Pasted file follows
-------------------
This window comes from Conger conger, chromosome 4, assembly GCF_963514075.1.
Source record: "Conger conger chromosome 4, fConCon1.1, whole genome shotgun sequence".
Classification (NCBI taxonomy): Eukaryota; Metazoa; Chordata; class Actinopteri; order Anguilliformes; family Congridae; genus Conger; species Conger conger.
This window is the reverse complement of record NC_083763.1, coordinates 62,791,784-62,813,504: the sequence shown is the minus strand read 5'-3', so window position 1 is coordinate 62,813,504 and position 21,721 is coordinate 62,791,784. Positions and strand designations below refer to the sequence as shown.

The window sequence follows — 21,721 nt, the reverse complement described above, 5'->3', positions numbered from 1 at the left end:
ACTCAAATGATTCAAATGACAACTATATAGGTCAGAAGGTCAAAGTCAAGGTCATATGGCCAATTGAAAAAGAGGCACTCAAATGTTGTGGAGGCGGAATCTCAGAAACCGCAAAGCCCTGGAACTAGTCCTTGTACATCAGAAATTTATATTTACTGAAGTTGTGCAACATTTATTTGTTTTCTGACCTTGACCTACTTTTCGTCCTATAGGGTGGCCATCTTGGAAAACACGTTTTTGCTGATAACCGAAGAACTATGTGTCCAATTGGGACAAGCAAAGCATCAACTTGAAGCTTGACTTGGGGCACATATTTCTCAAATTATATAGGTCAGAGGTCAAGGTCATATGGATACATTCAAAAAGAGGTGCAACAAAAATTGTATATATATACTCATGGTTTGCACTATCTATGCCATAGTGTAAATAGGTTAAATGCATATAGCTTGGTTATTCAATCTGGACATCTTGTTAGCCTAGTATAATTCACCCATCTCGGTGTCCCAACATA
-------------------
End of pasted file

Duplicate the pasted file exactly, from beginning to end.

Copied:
This window comes from Conger conger, chromosome 4, assembly GCF_963514075.1.
Source record: "Conger conger chromosome 4, fConCon1.1, whole genome shotgun sequence".
Classification (NCBI taxonomy): Eukaryota; Metazoa; Chordata; class Actinopteri; order Anguilliformes; family Congridae; genus Conger; species Conger conger.
This window is the reverse complement of record NC_083763.1, coordinates 62,791,784-62,813,504: the sequence shown is the minus strand read 5'-3', so window position 1 is coordinate 62,813,504 and position 21,721 is coordinate 62,791,784. Positions and strand designations below refer to the sequence as shown.

The window sequence follows — 21,721 nt, the reverse complement described above, 5'->3', positions numbered from 1 at the left end:
ACTCAAATGATTCAAATGACAACTATATAGGTCAGAAGGTCAAAGTCAAGGTCATATGGCCAATTGAAAAAGAGGCACTCAAATGTTGTGGAGGCGGAATCTCAGAAACCGCAAAGCCCTGGAACTAGTCCTTGTACATCAGAAATTTATATTTACTGAAGTTGTGCAACATTTATTTGTTTTCTGACCTTGACCTACTTTTCGTCCTATAGGGTGGCCATCTTGGAAAACACGTTTTTGCTGATAACCGAAGAACTATGTGTCCAATTGGGACAAGCAAAGCATCAACTTGAAGCTTGACTTGGGGCACATATTTCTCAAATTATATAGGTCAGAGGTCAAGGTCATATGGATACATTCAAAAAGAGGTGCAACAAAAATTGTATATATATACTCATGGTTTGCACTATCTATGCCATAGTGTAAATAGGTTAAATGCATATAGCTTGGTTATTCAATCTGGACATCTTGTTAGCCTAGTATAATTCACCCATCTCGGTGTCCCAACATA